HSE clashed with department over Portiuncula problem births

HSE resisted issuing apologies to families over troublesome births, documents reveal

Warren and Lorraine Reilly from Loughrea who lost two  children while attending Portiuncla Hospital. Photograph: Andrew Downes

Warren and Lorraine Reilly from Loughrea who lost two children while attending Portiuncla Hospital. Photograph: Andrew Downes

 

Senior management at the Department of Health and the HSE differed sharply on the seriousness of problem births identified at Portiuncula Hospital, documents reveal.

The department and the HSE also clashed on their approach to the problems at the hospital in Ballinasloe, Co Galway, where significant shortcomings have been identified in the management of at least seven deliveries. The department expressed anger at being left in the dark and said agreed procedures for escalating serious issues had not been followed, the documents obtained by The Irish Times show.

The problems at Portiuncula emerged in the form of an “unusual trend” identified last October, after four newborns were transferred to Dublin for head-cooling treatment. Three more babies were sent the following month for the treatment, which is used to lessen the chance of brain damage resulting from oxygen deprivation during birth. Two of the cases under review resulted in death.

Correspondence with the department shows the HSE successfully resisted apologising to the families of the babies involved and claimed it was not clear that harm had been done.

In contrast, Dr Tony Holohan, chief medical officer at the department, insisted “it cannot be said that harm did not occur”. “What is in question,” he told the HSE, “is whether poor outcomes will result when assessed in future follow-up.”

Each of the babies were born at full term and were normally formed, he pointed out, but experienced a “poor outcome” consistent with intra-partum hypoxia (lack of oxygen)”.

Arguments between the Department and the HSE last month over the seriousness of the issue and the wording of public communications contributed to a delay in informing the seven women of the review and in setting it up, the documents show.

Whistleblower

Hospital staff and Saolta appear to have responded promptly to the emerging trend late last year. A review was ordered and senior HSE management in Dublin were notified in late November.

In early December a preliminary review raised “serious concerns” about practices in the maternity unit and a number of measures were put in place to address risk. In spite of this, an audit carried out two weeks later found four cases of significant concern out of 22 deliveries examined.

Saolta and the HSE, which have insisted there is no ongoing risk at the hospital since measures were put in place to address the seven cases, have never referred publicly to this audit.

Although HSE management in Dublin was informed of the problems on November 29th last, they were never mentioned when officials went to meet Minister for Health Leo Varadkar about maternity services on December 22nd.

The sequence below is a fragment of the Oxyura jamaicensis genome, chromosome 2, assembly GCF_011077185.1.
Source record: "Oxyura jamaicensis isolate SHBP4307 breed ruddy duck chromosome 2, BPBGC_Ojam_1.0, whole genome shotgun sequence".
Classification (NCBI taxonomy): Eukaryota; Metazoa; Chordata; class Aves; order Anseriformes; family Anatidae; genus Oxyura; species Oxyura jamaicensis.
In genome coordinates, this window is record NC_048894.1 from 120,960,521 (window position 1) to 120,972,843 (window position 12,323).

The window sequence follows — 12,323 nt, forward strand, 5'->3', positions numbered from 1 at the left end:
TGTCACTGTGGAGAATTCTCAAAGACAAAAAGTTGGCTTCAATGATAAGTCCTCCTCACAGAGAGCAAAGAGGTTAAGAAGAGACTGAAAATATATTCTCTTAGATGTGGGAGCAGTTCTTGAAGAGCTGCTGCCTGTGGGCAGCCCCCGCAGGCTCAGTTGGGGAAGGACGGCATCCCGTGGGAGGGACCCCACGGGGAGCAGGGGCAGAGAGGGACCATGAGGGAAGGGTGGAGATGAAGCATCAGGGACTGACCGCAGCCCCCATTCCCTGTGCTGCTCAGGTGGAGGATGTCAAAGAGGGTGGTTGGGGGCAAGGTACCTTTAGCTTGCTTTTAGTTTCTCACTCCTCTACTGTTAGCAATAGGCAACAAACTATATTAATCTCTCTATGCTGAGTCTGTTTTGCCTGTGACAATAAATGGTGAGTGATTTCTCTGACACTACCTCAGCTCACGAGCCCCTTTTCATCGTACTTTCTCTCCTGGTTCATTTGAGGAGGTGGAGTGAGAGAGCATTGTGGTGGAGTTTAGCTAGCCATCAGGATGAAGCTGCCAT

The background is important here. The death of Savita Halappanavar in University Hospital Galway in 2012 prompted a slew of reports and recommendations for improving maternity care.

These included better training and quicker escalation of problems by bringing them to the attention of more senior people.

Then, last year, a cluster of problem births emerged at Midland Regional Hospital in Portlaoise, many of them involving the same issues that were emerging at Portiuncula.

Letter

The Department was appalled at learning about the problems so late. “This is particularly surprising in light of the meeting on Monday, December 22nd, with the Minister on maternity services in Portlaoise Hospital, the discussions between the Department and the HSE on maternity services in Portlaoise during the week beginning December 15th and the various ongoing discussions on maternity services between the Department and the HSE over the past year,” wrote assistant secretary Tracey Conroy to Dr O’Connell.

But Dr O’Connell too was in the dark until late December about what was going on in one of his hospitals, though in the meeting with the Minister he raised issues about sustainable staffing levels and an over-dependence on agency staff at Portiuncula.

The HSE gave the Department assurances about the safety of services in Ballinasloe and said there were “no previous concerns” in relation to this.

Failings

Ms Reilly’s daughter Amber died aged one week in circumstances similar to the seven cases since identified.

Ms Reilly and her husband Warren have lobbied successfully to have Amber’s case included in the independent review which is due to start soon.

Throughout January, department and HSE officials argued over whether to acknowledge that the seven babies had been harmed, and whether to apologise to their families.

Dr O’Connell told the department a draft statement from the hospital group was “too strong” because it unconditionally apologised and stated that harm had occurred. “We believe the preliminary report is inadequate because the neonatal charts haven’t been analysed. At this stage we believe the approach has to be that alarm bells are ringing but nothing is definite.”

With no sign the health service was going to publicly disclose what was going on, the whistleblower forced the pace by leaking information to the media. Reference to apologising to the families was removed from the ensuing press statement hours before it was released on January 22nd.

The review has since been extended to cover at least 12 cases and a UK-based chairman has been appointed.

However, the rest of the inquiry team has yet to be appointed because of a difficulty in getting Irish-based specialists to serve on it.